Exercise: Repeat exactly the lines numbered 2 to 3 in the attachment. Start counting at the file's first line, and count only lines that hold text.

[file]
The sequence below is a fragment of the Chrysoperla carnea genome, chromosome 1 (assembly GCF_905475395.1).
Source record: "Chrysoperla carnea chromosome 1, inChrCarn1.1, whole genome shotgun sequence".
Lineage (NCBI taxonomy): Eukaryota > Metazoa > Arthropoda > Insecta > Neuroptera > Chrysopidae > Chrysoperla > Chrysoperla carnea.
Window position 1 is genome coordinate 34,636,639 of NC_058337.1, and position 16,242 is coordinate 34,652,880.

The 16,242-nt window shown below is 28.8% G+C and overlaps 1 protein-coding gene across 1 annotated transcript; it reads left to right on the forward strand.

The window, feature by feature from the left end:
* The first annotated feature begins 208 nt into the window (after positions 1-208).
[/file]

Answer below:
Source record: "Chrysoperla carnea chromosome 1, inChrCarn1.1, whole genome shotgun sequence".
Lineage (NCBI taxonomy): Eukaryota > Metazoa > Arthropoda > Insecta > Neuroptera > Chrysopidae > Chrysoperla > Chrysoperla carnea.